Refined and athletic, the Accord has been a top choice among midsize sedans for decades. It faces some very worthy competitors these days, but that hasn't dissuaded legions of repeat buyer who regard the Accord as the ideal passenger car.

Pricing and Equipment

The Accord lineup starts with the LX at $22,455. Standard features include:

  • Dual-zone automatic climate control
  • A four-speaker infotainment system with streaming audio and text messaging
  • A multi-angle rearview camera
  • 16-inch alloy wheels

The Sport provides upgraded trim throughout and larger wheels for $24,515 (not counting an $875 destination charge). The $25,830 EX add a sunroof and Honda's enhanced blind spot monitoring system, known as LaneWatch. The $28,920 EX-L moves the Accord toward luxury territory with leather seats, front collision alert, and an upgraded infotainment system with six speakers and a touchscreen (in addition to the standard button-operated display). Priced at $34,930, the line-topping Touring model comes standard with navigation and Honda Sensing (adaptive cruise control, automatic emergency braking, lane departure warning).

The Accord coupe omits the base LX trim and replaces the Sport grade with the LX-S, but otherwise follows the same equipment structure.

Performance Pros

Honda Accord

The Accord comes standard with a 2.4-liter four-cylinder engine and a (silky smooth) six-speed manual transmission, a rarity in this class. We're also surprised by the continued availability of a six-cylinder engine – the competition is largely moving to turbocharged engines.

  • The 2.4-liter feels plenty energetic and delivers excellent efficiency. Paired with the available continuously variable transmission, the 2.4-liter is EPA-rated at 30 mpg in combined city and highway driving.
  • The 3.5-liter V6 produces 278 horsepower for robust acceleration, albeit at some loss of efficiency. It's optional on the EX-L and standard with the Touring, and comes with a six-speed automatic transmission (or manual on EX-L coupe only).

Performance Cons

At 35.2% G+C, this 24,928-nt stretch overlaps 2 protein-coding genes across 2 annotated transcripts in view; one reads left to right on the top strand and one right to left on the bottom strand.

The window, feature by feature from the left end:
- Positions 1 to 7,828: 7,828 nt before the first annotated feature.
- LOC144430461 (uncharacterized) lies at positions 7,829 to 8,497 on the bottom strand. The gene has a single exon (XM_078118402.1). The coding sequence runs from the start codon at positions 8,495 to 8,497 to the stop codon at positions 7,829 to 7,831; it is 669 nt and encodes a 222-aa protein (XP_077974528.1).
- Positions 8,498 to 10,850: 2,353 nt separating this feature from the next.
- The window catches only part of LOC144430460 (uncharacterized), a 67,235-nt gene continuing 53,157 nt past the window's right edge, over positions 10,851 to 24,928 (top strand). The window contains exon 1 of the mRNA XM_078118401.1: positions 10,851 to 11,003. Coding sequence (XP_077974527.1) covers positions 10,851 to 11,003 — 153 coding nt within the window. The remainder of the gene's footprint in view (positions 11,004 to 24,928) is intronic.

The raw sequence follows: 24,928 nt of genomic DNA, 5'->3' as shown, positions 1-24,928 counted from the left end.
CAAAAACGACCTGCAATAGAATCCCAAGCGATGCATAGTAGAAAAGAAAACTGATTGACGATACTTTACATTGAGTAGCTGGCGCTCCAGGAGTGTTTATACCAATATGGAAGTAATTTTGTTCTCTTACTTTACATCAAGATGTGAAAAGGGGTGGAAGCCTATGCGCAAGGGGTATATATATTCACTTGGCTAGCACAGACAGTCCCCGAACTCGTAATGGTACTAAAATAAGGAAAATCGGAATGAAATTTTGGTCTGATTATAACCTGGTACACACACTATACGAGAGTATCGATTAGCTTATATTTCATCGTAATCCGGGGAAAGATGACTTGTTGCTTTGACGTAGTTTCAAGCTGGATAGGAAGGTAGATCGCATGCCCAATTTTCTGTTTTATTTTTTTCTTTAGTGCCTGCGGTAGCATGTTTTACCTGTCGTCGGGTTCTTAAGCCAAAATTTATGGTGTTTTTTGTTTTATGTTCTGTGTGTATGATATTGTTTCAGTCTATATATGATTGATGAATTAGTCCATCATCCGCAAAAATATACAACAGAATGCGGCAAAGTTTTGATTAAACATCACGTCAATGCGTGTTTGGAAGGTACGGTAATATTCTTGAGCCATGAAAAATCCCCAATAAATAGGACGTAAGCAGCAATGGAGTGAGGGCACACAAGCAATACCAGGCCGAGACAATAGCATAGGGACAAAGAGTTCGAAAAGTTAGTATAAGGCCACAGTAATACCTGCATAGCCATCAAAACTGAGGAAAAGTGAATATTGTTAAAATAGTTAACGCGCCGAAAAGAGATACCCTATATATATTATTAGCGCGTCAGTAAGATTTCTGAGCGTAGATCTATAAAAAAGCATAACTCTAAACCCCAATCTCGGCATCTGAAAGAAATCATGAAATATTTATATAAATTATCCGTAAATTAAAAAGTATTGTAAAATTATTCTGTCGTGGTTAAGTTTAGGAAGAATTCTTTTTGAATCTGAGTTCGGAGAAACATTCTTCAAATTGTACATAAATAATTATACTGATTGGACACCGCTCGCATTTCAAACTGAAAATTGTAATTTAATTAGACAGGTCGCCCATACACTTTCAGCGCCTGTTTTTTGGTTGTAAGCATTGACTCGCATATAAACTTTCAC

• We like the slick-shifting 6-speed manual, but it's not available on the EX-L sedan or any Touring model. That means buyers will have to pass up a lot of desirable equipment for the opportunity to shift for themselves.
  • Not all buyers will love the behavior of the CVT. The only way to get a traditional automatic transmission is to spring for a V6 model.

Interior Pros

  • The large window area and horizontally oriented dashboard permit excellent visibility and a feeling of spaciousness.
  • Regardless of trim, the Accord's cabin is handsome and screwed together well.

Interior Cons

  • The two-screen layout on higher-level trims isn't particularly intuitive, and despite the lower touchscreen, there are a lot of old-fashioned buttons.
  • The seat fabric used in the first three trim levels isn't particularly plush, and there's no alternative material available.

The Most Pleasant Surprise

The Accord rides as quietly and smoothly as many large sedans, and yet still tackles curves with distinction.

The Least Pleasant Surprise

There are very few individual options for the Accord. We wish buyers didn't have to jump a trim level (or two) to get just one feature they can't live without.

The Bottom Line

We've always been impressed by the Accord's agility and efficiency. These days, buyers who care mostly about comfort and convenience can love it too.